Director Johny Antony was feeling tense. It was an early morning shoot, on the outskirts of Kochi, for CID Moosa (2003). There was a sequence where Moosa, played by Dileep, was exercising next to his German Shepherd dog, Arjun. Suddenly, Arjun was supposed to see a beautiful female dog and chase her into the jungle. The problem was that Johny had not been able to locate the second dog. But he did not want to upset Dileep, so he kept quiet about it. Instead, he decided to shoot some other sequences.
“As we were coming to the end of those scenes, I thought to myself, ‘If I could get another dog now, it would be nice’,” says Johny.
At that moment, Johny saw a man going on an early morning jog accompanied by a dog. Immediately, he told one of his assistants to approach the man, and to ask him whether he would allow his dog to be included in the film. “The man readily agreed,” says Johny. “Thankfully, the dog behaved perfectly. So, we were able to complete the shoot in an hour.”
Johny pauses, and says, “Sometimes, during a shoot, luck plays a big role. And that was what happened in this film.” Of course, the luck held, as CID Moosa became a super-duper hit.
Another film which did well was Cycle (2008), which starred Vineeth Sreenivasan. In the film, Vineeth, along with his friend, Vinu Mohan, steal a bag of money from a private financing company, of which the former is an employee. They are chased by a group of villains, including Jagathy, the late Cochin Haneefa, Sai Kumar and Sadiq.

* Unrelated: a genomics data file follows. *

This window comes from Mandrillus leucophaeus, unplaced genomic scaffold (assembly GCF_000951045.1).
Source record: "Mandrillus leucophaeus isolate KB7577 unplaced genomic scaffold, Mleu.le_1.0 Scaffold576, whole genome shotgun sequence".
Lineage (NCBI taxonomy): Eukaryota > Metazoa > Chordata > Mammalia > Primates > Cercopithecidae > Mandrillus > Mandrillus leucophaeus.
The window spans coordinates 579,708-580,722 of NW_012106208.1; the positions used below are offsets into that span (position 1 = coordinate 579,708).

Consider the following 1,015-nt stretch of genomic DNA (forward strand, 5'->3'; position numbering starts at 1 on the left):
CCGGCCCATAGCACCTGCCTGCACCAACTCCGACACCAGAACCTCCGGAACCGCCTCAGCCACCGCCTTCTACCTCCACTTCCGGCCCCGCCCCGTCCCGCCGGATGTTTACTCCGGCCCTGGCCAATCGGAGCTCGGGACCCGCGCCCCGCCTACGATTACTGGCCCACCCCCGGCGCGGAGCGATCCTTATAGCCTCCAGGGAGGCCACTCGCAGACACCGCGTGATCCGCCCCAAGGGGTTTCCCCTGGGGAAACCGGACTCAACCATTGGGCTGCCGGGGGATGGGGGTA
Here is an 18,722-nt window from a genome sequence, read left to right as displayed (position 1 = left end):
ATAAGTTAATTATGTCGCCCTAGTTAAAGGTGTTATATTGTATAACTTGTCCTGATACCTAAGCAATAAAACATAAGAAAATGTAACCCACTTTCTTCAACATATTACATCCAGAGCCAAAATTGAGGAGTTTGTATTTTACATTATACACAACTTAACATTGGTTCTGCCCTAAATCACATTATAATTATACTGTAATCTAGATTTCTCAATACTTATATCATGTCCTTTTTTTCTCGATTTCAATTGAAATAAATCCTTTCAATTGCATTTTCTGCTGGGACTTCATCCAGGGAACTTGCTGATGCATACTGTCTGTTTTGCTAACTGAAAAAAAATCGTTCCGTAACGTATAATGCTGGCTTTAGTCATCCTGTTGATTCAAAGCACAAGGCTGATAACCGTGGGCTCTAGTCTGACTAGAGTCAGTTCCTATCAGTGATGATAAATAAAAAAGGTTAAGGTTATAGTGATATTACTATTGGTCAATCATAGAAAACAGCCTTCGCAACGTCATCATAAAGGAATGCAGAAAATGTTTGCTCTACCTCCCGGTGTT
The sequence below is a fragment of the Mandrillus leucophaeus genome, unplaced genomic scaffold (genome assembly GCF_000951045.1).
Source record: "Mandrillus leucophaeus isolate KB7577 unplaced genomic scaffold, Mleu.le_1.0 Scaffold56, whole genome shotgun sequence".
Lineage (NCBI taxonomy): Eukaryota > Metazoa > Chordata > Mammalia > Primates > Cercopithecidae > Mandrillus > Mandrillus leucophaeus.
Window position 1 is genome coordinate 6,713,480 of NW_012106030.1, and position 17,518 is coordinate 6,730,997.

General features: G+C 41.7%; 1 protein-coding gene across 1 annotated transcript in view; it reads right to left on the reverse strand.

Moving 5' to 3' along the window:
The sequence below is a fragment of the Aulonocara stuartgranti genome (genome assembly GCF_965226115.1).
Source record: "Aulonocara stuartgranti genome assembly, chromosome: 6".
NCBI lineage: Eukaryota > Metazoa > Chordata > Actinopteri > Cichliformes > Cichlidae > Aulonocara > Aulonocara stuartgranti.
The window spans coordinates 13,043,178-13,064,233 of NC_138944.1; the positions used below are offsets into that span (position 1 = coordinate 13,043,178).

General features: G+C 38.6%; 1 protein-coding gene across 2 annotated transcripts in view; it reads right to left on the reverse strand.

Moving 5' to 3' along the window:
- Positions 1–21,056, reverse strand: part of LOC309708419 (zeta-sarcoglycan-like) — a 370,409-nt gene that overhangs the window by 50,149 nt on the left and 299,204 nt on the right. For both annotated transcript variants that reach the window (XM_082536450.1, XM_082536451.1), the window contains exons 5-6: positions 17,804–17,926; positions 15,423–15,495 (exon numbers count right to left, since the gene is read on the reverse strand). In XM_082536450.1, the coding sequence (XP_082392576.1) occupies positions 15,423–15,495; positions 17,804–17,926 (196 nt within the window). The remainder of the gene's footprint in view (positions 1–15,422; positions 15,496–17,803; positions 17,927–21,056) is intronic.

Vineeth removed the money and threw the bag into a lake. The villains, believing that the money was still inside, were supposed to step into the water and search for the bag under the water’s surface. The shoot was scheduled to take place at the Periyar River, near Aluva.But the night before, Cochin Haneefa said that he was unwell and would prefer not to duck under the water. So Johny told him to just stand in the water and pretend that he is lowering his head.
The next day, all the actors stood in the water. Johny then said, “Action” followed by “Okay, duck your head.”And to his surprise, Johny saw that Cochin Haneefa also dipped his head. When Haneefa came up to the surface, he burst out laughing. Then the veteran of more than 300 films told Johny, “Too many years of obeying the director! I could not stop myself from ducking my head when you told me to do so.”
Now, it was Johny’s turn to laugh.
In the just-released film, Thoppil Joppan, Johny had another chance to laugh. At the shoot, in the CMS College, Kottayam, in May, Mammootty decided to improvise the dialogue a bit.
He plays Joppan, a kabaddi player who becomes an alcoholic, to get over the pain of losing his lover, Annie, played by Andrea Jeremiah. As he talks about his pain, suddenly Mammootty says, “The bars have stopped, but not the beverages (This is a reference to the Kerala State Beverages Corporation which distributes liquor in the state).”
The crowd, at the location, burst into laughter when he said this. “I decided to put it in the film, because of this reaction,” says Johny. “And, sure enough, in the hall, the audience starts laughing when Mammootty says this dialogue.”